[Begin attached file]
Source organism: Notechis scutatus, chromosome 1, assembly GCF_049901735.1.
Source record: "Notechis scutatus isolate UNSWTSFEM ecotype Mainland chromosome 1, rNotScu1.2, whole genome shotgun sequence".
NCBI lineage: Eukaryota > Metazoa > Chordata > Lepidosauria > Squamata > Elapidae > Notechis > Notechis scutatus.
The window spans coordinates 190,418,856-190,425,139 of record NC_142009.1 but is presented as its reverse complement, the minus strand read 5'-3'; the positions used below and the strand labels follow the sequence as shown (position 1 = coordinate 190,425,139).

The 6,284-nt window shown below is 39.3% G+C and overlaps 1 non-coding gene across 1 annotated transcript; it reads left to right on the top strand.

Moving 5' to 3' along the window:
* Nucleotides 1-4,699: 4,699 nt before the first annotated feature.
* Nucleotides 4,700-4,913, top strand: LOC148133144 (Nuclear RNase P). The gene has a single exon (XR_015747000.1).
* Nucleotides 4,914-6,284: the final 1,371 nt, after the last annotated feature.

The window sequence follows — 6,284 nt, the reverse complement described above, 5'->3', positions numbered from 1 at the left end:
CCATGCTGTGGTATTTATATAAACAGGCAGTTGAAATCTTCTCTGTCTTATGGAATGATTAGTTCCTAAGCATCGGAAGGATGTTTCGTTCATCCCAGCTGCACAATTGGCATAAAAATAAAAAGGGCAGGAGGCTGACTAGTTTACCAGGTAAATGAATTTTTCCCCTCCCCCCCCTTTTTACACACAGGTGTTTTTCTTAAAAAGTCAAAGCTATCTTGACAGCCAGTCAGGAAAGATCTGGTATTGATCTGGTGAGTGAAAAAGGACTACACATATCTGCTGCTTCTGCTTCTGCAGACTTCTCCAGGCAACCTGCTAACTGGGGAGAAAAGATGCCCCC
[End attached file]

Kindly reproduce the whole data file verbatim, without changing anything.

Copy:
Source organism: Notechis scutatus, chromosome 1, assembly GCF_049901735.1.
Source record: "Notechis scutatus isolate UNSWTSFEM ecotype Mainland chromosome 1, rNotScu1.2, whole genome shotgun sequence".
NCBI lineage: Eukaryota > Metazoa > Chordata > Lepidosauria > Squamata > Elapidae > Notechis > Notechis scutatus.
The window spans coordinates 190,418,856-190,425,139 of record NC_142009.1 but is presented as its reverse complement, the minus strand read 5'-3'; the positions used below and the strand labels follow the sequence as shown (position 1 = coordinate 190,425,139).

The 6,284-nt window shown below is 39.3% G+C and overlaps 1 non-coding gene across 1 annotated transcript; it reads left to right on the top strand.

Moving 5' to 3' along the window:
* Nucleotides 1-4,699: 4,699 nt before the first annotated feature.
* Nucleotides 4,700-4,913, top strand: LOC148133144 (Nuclear RNase P). The gene has a single exon (XR_015747000.1).
* Nucleotides 4,914-6,284: the final 1,371 nt, after the last annotated feature.

The window sequence follows — 6,284 nt, the reverse complement described above, 5'->3', positions numbered from 1 at the left end:
CCATGCTGTGGTATTTATATAAACAGGCAGTTGAAATCTTCTCTGTCTTATGGAATGATTAGTTCCTAAGCATCGGAAGGATGTTTCGTTCATCCCAGCTGCACAATTGGCATAAAAATAAAAAGGGCAGGAGGCTGACTAGTTTACCAGGTAAATGAATTTTTCCCCTCCCCCCCCTTTTTACACACAGGTGTTTTTCTTAAAAAGTCAAAGCTATCTTGACAGCCAGTCAGGAAAGATCTGGTATTGATCTGGTGAGTGAAAAAGGACTACACATATCTGCTGCTTCTGCTTCTGCAGACTTCTCCAGGCAACCTGCTAACTGGGGAGAAAAGATGCCCCC